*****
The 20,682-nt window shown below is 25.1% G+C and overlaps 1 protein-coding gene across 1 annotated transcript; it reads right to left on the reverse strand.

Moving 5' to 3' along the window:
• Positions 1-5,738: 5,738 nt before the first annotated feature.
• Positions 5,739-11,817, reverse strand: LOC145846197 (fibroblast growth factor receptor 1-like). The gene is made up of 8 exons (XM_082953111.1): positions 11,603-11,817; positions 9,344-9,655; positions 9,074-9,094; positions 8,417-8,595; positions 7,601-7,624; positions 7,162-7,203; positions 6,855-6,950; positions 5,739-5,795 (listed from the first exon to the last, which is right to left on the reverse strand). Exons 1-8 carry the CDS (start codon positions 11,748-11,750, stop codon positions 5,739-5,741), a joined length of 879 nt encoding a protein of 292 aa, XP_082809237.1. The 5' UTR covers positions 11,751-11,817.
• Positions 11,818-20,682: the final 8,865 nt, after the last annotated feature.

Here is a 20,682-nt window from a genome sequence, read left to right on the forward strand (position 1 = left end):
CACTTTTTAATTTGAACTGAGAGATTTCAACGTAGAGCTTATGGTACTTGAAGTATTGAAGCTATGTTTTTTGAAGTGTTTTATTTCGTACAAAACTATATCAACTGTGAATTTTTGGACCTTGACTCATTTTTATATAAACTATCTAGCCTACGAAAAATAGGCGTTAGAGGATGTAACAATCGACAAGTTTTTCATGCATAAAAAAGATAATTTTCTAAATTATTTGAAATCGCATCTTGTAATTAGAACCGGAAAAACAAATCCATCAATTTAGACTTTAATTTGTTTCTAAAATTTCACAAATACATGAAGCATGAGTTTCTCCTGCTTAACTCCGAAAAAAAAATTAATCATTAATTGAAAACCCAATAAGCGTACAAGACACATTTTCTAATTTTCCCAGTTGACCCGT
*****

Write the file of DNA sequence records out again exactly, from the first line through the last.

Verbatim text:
The 20,682-nt window shown below is 25.1% G+C and overlaps 1 protein-coding gene across 1 annotated transcript; it reads right to left on the reverse strand.

Moving 5' to 3' along the window:
• Positions 1-5,738: 5,738 nt before the first annotated feature.
• Positions 5,739-11,817, reverse strand: LOC145846197 (fibroblast growth factor receptor 1-like). The gene is made up of 8 exons (XM_082953111.1): positions 11,603-11,817; positions 9,344-9,655; positions 9,074-9,094; positions 8,417-8,595; positions 7,601-7,624; positions 7,162-7,203; positions 6,855-6,950; positions 5,739-5,795 (listed from the first exon to the last, which is right to left on the reverse strand). Exons 1-8 carry the CDS (start codon positions 11,748-11,750, stop codon positions 5,739-5,741), a joined length of 879 nt encoding a protein of 292 aa, XP_082809237.1. The 5' UTR covers positions 11,751-11,817.
• Positions 11,818-20,682: the final 8,865 nt, after the last annotated feature.

Here is a 20,682-nt window from a genome sequence, read left to right on the forward strand (position 1 = left end):
CACTTTTTAATTTGAACTGAGAGATTTCAACGTAGAGCTTATGGTACTTGAAGTATTGAAGCTATGTTTTTTGAAGTGTTTTATTTCGTACAAAACTATATCAACTGTGAATTTTTGGACCTTGACTCATTTTTATATAAACTATCTAGCCTACGAAAAATAGGCGTTAGAGGATGTAACAATCGACAAGTTTTTCATGCATAAAAAAGATAATTTTCTAAATTATTTGAAATCGCATCTTGTAATTAGAACCGGAAAAACAAATCCATCAATTTAGACTTTAATTTGTTTCTAAAATTTCACAAATACATGAAGCATGAGTTTCTCCTGCTTAACTCCGAAAAAAAAATTAATCATTAATTGAAAACCCAATAAGCGTACAAGACACATTTTCTAATTTTCCCAGTTGACCCGT